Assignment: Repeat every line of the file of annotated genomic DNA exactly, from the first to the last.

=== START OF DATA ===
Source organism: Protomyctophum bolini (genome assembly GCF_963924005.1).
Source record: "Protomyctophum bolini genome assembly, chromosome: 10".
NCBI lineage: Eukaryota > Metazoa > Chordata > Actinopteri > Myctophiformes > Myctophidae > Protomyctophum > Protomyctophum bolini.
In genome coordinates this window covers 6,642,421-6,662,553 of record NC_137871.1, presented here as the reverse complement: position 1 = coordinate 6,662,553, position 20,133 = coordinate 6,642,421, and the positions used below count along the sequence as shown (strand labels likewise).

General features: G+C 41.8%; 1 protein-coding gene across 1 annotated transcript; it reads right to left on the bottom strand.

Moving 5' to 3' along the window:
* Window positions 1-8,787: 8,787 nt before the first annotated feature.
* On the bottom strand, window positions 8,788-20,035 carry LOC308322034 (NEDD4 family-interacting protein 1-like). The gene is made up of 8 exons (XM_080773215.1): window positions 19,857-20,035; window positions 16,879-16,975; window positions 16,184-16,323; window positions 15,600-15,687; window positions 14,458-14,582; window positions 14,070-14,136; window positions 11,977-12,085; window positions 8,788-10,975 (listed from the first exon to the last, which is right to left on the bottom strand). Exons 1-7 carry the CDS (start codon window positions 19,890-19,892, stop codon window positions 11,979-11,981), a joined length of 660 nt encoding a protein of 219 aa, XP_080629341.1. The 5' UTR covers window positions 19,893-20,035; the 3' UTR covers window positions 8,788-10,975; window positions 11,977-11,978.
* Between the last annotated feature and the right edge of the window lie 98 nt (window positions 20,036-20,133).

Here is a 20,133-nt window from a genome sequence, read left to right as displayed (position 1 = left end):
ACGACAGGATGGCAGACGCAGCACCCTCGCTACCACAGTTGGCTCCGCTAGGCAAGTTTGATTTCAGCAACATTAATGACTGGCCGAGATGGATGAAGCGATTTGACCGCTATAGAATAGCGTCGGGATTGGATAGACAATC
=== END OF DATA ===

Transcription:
Source organism: Protomyctophum bolini (genome assembly GCF_963924005.1).
Source record: "Protomyctophum bolini genome assembly, chromosome: 10".
NCBI lineage: Eukaryota > Metazoa > Chordata > Actinopteri > Myctophiformes > Myctophidae > Protomyctophum > Protomyctophum bolini.
In genome coordinates this window covers 6,642,421-6,662,553 of record NC_137871.1, presented here as the reverse complement: position 1 = coordinate 6,662,553, position 20,133 = coordinate 6,642,421, and the positions used below count along the sequence as shown (strand labels likewise).

General features: G+C 41.8%; 1 protein-coding gene across 1 annotated transcript; it reads right to left on the bottom strand.

Moving 5' to 3' along the window:
* Window positions 1-8,787: 8,787 nt before the first annotated feature.
* On the bottom strand, window positions 8,788-20,035 carry LOC308322034 (NEDD4 family-interacting protein 1-like). The gene is made up of 8 exons (XM_080773215.1): window positions 19,857-20,035; window positions 16,879-16,975; window positions 16,184-16,323; window positions 15,600-15,687; window positions 14,458-14,582; window positions 14,070-14,136; window positions 11,977-12,085; window positions 8,788-10,975 (listed from the first exon to the last, which is right to left on the bottom strand). Exons 1-7 carry the CDS (start codon window positions 19,890-19,892, stop codon window positions 11,979-11,981), a joined length of 660 nt encoding a protein of 219 aa, XP_080629341.1. The 5' UTR covers window positions 19,893-20,035; the 3' UTR covers window positions 8,788-10,975; window positions 11,977-11,978.
* Between the last annotated feature and the right edge of the window lie 98 nt (window positions 20,036-20,133).

Here is a 20,133-nt window from a genome sequence, read left to right as displayed (position 1 = left end):
ACGACAGGATGGCAGACGCAGCACCCTCGCTACCACAGTTGGCTCCGCTAGGCAAGTTTGATTTCAGCAACATTAATGACTGGCCGAGATGGATGAAGCGATTTGACCGCTATAGAATAGCGTCGGGATTGGATAGACAATC